Letter: Face masks absolutely must be worn by everyone at school


For return to school in the fall, the government and school districts need a new approach.

The COVID-19 pandemic will be with us for at least another 18 months and that's if there is a speedy and effective vaccine. A more likely scenario is two years, or even longer, if we have to wait for natural herd immunity.

Rather than guessing our way through unsustainable mixed-mode approaches, we'd be better served looking to a country like Taiwan.

Taiwan's experience with SARS has allowed them to put measures in place so that schools are 100% open, and their COVID-19 numbers remain startlingly low.

Of course, Taiwan's success in squashing the virus comes from many other prongs than just the education system. But this is the system in which I dwell every day, so it is the system I focus on here.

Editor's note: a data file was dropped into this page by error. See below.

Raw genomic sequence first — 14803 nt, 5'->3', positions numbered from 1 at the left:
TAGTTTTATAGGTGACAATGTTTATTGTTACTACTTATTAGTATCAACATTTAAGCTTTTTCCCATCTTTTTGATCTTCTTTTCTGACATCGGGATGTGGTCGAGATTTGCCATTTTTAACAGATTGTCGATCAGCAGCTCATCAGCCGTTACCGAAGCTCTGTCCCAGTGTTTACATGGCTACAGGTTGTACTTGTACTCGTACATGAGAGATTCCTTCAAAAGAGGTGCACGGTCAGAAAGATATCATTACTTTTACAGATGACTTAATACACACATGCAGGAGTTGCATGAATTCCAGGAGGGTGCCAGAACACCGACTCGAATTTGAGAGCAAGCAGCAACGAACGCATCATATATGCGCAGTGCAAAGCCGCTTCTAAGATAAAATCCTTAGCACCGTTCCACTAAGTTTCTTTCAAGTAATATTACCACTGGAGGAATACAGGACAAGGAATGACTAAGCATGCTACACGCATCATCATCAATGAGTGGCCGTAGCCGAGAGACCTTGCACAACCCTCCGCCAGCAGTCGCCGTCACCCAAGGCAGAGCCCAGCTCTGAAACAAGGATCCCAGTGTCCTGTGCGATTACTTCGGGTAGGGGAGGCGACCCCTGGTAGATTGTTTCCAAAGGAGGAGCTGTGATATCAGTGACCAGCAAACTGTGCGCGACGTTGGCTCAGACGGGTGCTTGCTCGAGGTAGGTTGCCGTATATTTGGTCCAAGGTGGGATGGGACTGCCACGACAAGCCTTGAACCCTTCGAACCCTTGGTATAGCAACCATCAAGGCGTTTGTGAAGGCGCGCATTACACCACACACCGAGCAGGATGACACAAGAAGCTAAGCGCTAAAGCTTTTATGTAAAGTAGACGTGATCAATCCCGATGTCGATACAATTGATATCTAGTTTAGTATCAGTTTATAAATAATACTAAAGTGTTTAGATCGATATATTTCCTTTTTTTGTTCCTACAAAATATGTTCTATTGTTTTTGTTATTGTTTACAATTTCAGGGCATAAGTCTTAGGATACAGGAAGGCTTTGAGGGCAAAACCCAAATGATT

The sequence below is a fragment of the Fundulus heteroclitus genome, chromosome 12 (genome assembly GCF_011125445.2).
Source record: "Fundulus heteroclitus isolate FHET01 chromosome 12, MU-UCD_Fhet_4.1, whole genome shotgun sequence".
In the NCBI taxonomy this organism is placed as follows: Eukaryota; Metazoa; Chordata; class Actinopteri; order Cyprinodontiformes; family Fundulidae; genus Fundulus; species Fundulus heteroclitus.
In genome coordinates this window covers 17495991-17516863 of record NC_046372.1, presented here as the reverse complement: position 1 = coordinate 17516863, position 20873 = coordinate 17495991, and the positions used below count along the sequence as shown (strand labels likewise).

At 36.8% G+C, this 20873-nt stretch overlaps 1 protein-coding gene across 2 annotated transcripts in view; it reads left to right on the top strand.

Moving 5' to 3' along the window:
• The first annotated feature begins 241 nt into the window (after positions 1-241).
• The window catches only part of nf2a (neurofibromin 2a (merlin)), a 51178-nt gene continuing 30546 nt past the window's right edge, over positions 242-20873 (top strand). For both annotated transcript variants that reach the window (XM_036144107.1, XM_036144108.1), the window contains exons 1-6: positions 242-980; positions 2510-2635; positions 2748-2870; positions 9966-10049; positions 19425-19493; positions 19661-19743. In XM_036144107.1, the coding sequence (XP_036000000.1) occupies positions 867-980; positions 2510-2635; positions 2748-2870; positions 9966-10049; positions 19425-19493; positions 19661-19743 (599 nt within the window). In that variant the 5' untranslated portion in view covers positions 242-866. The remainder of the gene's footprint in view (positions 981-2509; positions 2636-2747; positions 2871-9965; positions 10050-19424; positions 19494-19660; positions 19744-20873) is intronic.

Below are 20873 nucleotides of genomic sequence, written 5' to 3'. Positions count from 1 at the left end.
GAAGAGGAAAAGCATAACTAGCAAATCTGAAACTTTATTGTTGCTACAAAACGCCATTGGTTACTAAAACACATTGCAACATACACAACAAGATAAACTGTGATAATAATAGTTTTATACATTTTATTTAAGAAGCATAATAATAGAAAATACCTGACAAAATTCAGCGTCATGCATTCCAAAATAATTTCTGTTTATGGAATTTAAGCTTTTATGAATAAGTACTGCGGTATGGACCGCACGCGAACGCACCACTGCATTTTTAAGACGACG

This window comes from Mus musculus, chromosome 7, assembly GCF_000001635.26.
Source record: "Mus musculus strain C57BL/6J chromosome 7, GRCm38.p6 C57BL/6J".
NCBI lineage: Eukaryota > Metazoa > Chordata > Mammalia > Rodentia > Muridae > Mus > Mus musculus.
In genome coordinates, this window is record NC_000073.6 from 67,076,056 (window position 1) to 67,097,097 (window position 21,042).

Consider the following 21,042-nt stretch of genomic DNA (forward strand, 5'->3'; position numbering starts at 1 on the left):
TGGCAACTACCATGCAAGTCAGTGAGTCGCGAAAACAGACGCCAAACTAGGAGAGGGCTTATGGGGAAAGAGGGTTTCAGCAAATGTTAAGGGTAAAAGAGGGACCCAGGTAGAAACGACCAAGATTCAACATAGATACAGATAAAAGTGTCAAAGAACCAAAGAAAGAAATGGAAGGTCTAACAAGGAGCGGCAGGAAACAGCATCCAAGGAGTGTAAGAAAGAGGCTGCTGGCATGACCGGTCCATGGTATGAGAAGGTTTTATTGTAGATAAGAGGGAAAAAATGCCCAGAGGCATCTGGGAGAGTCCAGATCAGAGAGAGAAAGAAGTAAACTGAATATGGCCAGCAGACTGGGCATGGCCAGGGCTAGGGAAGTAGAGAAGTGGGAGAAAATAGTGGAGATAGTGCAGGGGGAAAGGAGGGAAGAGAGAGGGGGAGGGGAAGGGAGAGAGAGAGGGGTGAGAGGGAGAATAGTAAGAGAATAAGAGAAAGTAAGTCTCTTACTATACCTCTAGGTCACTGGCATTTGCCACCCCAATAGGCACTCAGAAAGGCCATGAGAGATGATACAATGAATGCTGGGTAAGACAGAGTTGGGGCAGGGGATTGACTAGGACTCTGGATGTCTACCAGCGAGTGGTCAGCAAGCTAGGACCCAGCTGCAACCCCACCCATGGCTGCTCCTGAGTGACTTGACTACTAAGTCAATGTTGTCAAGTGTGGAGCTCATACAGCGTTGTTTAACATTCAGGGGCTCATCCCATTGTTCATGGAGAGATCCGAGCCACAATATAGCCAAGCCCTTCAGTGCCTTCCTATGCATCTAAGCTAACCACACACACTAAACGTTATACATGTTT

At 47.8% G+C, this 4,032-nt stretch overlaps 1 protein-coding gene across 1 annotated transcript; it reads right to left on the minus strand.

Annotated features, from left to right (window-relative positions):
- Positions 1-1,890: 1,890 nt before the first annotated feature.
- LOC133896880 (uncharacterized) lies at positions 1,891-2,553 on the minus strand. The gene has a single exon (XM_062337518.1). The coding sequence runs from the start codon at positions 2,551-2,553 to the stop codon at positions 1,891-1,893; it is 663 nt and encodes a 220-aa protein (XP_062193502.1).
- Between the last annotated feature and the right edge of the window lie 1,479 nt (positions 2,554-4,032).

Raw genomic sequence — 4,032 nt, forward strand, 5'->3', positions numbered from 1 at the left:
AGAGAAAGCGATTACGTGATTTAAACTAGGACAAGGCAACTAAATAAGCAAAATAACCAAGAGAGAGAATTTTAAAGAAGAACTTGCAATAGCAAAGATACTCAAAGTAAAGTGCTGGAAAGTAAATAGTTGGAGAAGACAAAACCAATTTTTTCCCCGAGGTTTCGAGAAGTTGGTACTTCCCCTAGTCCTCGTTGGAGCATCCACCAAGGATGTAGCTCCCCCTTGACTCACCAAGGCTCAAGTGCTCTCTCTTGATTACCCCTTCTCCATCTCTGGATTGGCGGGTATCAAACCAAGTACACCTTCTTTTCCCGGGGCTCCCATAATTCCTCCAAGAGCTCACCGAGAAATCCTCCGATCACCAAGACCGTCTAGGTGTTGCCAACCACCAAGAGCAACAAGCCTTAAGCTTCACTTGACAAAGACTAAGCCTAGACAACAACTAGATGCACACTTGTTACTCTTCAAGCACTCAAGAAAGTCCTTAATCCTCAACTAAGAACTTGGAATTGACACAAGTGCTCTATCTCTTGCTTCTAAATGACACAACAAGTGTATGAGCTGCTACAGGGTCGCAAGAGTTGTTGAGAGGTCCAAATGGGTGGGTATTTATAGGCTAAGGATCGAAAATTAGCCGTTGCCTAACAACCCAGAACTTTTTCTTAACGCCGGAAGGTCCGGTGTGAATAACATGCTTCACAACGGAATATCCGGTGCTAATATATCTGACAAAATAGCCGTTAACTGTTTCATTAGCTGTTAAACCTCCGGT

Face masks will have to be worn by everyone in a school building, which means there will need to be enough available for everyone, and a method of ensuring distribution to all.

Yes, there will need to be hefty investment to ramp up production of face masks, sanitizer cleaning products and testing kits. There will have to be investment in the installation of hand sanitation stations at the entrances to schools, classrooms, and better yet all public buildings.

Yes, every student will need a plastic divider to put up around themselves when they take off their mask to eat lunch. Students will need their temperature taken before entering the building. Adequate and regular training in hand-washing, social distancing and space sanitizing is needed for all students and staff to ensure that safety measures become habit.

Adequate staffing must be provided to ensure sanitation and safety protocols are followed. There will need to be two-week shutdowns for schools at which a COVID-19 case has occurred. Students and staff will need to adapt to a new normal.
These are methods that have been proven effective. There is no arguing with Taiwan's stellar numbers. The cost of implementing them may seem great, but not only will it allow for relatively uninterrupted in-person learning during this pandemic, it will ensure that these measures are in place for when the next pandemic comes. And in this great global village in which we are living, it will come.

Karen Spence

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